The B.C. government’s workaround to allow medical assistance in dying (MAID) at St. Paul’s Hospital will not prevent the continuing forced transfers of end-of-life patients at other religious-run hospitals and hospices, says a Vancouver palliative-care doctor.
“I’m actually shocked,” said Jyothi Jayaraman, who quit her job at a Vancouver hospice, May’s Place, because it stopped providing MAID once it was taken over by Providence Health. “I thought, ‘Is this the outcome?’ There is no concession. No acknowledgment of patient suffering.”
Health Minister Adrian Dix announced Wednesday his ministry reached a deal with Providence Health to ensure patients at St. Paul’s Hospital have access to MAID in a clinical space next to the Vancouver hospital.
Once the adjacent clinical space — connected to St. Paul’s by a corridor and run by Vancouver Coastal Health — is built by August 2024, it will end the practice of St. Paul’s patients being forced to transfer to another health facility for end-of-life care. It’s a traumatic experience that patients’ loved ones have criticized in response to a policy by Providence Health, a Catholic health organization, that bans medically assisted death for gravely ill patients.
The changes come after Postmedia News first reported about the case of Samantha O’Neill, a 34-year-old woman with terminal cancer who was forced to transfer out of St. Paul’s Hospital to a hospice to receive the end-of-life care she requested.
O’Neill, who was in excruciating pain, was sedated to the point of unconsciousness during the transfer and didn’t regain consciousness before the life-ending medication was administered. That robbed her parents, Jim and Gaye O’Neill, of their final hours with their daughter.
Jayaraman said she didn’t know whether to laugh or cry when she read Dix’s statement calling the solution a “patient-centred approach.”
“It’s a mockery,” she said. “I feel Providence (Health) has doubled down (on their position).”
Jayaraman said the workaround at St. Paul’s Hospital doesn’t address the continuing forced transfers at hospitals and hospices run by Providence Health and other religious health groups that oppose MAID.
Providence Health received $859 million in public funding in 2022-23 to operate nine hospitals, long-term care facilities and hospices including St. Paul’s, Mount Saint Joseph Hospital, Holy Family Hospital, Youville Residence, St. John Hospice, May’s Place and three branches of care homes under St. Vincent’s.
Jayaraman said more than half of hospice beds in Metro Vancouver are run by religious health organizations that receive public funding.
Asked about how patients will receive MAID if they’re in a religious-run health facility other than St. Paul’s Hospital, Dix said “typically hospice care everywhere in B.C. allows medically assisted death.”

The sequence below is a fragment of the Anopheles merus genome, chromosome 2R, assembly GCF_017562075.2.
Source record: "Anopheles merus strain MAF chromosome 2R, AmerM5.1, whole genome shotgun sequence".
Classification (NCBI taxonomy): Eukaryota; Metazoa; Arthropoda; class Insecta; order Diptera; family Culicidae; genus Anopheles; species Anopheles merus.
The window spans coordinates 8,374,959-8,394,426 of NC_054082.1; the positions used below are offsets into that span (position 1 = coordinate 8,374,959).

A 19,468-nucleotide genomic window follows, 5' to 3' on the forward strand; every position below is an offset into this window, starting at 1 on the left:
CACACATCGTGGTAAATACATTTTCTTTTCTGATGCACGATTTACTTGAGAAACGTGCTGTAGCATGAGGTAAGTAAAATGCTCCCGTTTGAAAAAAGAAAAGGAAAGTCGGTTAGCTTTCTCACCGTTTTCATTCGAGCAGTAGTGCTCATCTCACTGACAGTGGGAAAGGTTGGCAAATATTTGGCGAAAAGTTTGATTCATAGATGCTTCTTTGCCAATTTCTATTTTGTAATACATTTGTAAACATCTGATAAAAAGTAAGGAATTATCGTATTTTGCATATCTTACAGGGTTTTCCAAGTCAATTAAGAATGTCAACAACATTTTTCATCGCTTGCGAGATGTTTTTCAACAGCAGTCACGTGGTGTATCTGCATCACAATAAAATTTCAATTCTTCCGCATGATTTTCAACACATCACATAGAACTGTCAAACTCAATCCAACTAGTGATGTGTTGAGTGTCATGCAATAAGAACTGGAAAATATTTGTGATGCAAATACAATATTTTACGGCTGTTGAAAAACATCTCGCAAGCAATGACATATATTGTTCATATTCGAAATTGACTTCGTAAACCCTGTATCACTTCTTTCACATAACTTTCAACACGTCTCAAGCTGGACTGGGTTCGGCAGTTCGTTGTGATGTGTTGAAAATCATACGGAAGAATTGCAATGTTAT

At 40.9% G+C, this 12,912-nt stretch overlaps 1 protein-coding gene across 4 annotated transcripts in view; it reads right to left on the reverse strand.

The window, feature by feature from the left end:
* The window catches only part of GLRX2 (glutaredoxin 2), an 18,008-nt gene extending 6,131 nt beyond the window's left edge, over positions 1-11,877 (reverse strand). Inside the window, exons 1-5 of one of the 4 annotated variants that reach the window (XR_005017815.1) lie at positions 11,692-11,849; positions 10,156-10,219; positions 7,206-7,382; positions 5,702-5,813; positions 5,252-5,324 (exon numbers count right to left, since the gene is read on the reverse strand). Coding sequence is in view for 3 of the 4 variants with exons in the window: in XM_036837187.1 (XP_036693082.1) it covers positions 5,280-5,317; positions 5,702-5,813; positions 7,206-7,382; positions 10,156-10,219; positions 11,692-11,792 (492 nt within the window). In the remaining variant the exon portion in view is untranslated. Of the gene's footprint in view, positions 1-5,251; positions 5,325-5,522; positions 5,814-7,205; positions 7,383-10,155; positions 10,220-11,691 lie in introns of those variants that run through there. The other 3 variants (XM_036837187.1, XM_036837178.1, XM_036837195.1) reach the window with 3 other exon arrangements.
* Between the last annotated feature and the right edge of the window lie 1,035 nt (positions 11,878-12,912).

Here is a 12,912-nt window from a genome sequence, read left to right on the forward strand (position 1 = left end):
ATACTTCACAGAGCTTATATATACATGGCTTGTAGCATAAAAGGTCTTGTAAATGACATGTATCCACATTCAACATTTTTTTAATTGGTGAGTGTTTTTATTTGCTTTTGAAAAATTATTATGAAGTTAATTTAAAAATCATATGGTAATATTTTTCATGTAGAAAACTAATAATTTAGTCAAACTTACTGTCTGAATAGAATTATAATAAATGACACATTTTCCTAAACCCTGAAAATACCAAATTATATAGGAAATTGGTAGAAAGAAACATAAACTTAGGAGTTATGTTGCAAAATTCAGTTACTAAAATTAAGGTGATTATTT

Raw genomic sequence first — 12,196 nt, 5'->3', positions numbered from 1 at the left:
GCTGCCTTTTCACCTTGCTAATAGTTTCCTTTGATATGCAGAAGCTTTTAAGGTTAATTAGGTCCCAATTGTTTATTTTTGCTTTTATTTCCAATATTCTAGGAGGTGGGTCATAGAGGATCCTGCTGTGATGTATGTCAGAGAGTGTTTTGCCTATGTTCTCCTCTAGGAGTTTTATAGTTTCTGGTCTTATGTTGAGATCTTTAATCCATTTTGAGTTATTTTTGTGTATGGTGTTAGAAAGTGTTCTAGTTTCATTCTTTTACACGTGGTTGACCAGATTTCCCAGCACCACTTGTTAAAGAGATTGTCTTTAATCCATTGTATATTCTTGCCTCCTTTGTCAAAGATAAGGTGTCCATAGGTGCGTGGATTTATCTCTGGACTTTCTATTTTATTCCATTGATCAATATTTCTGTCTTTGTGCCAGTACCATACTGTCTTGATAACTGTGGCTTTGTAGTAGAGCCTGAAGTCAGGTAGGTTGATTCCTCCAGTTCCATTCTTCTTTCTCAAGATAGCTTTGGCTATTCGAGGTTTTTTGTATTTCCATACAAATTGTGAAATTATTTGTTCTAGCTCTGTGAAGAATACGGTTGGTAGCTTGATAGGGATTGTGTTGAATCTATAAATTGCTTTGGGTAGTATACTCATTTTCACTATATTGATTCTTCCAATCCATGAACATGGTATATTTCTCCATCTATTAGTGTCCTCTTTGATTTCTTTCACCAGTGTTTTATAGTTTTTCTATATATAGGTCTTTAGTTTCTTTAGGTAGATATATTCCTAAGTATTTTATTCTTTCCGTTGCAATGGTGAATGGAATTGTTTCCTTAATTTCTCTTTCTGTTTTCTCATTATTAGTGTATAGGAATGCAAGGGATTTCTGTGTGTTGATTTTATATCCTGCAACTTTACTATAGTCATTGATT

Jayaraman said that’s not been her experience, saying St. John Hospice, May’s Place, Salvation Army Rotary Hospice House and St. Michael’s Hospice don’t allow it.
The doctor, who has provided medical assistance in dying since it became legal in Canada in 2016, has witnessed 19 instances where patients were forced to transfer out of religious health-care facilities to receive MAID, 13 of which didn’t involve St. Paul’s Hospital. Eight of the 19 forced transfers have taken place since June when O’Neill’s family went public with her story.
“If you knew the kind of suffering I’m seeing, it’s absurd,” Jayaraman said,
Daphne Gilbert, a University of Ottawa law professor, said Dix’s announcement Wednesday doesn’t change the constitutional court challenge she and other advocates are working on against B.C.’s Master Agreement that allows Providence Health to opt out of providing MAID.
“I think it’s time to take a stand,” Gilbert said. “These are publicly funded institutions with religious traditions, yes, but those traditions can’t overcome the proper approach to health care.”
Gilbert said she was “really, really frustrated” when she heard of Dix’s fix for the problem at St. Paul’s Hospital.
“It’s the very weakest of options,” she said. “Having people go through a tunnel underground to get into the new building, however beautiful the new building might be, it’s still the stigma and the problems of having to be moved.”
Sam O’Neill’s father, Jim O’Neill, sent a letter to Dix on Thursday to express his disappointment with the outcome.
While he thanked Dix for and St. Paul’s Hospital for “finally admitting the present system is wrong”, he said Dix has “the opportunity to assert your leadership and authority to establish easier access to MAID in all faith-based health organizations’ facilities in B.C. and to set the precedent for all provincial health ministers across Canada.”
Heavy on his mind is the number of forced transfers that will take place between now and August 2024 when the new clinic is ready.
“It is outrageous, that despite publicly funded St. Paul’s knowing and acknowledging that the forced transfers to access medical assistance in dying cause unnecessary incremental bodily harm to medically fragile patients, St. Paul’s plans to continue the practice almost every other week for nine months while waiting for a new building.”
Providence Health patients soon to get access to MAID next to St. Paul’s Hospital
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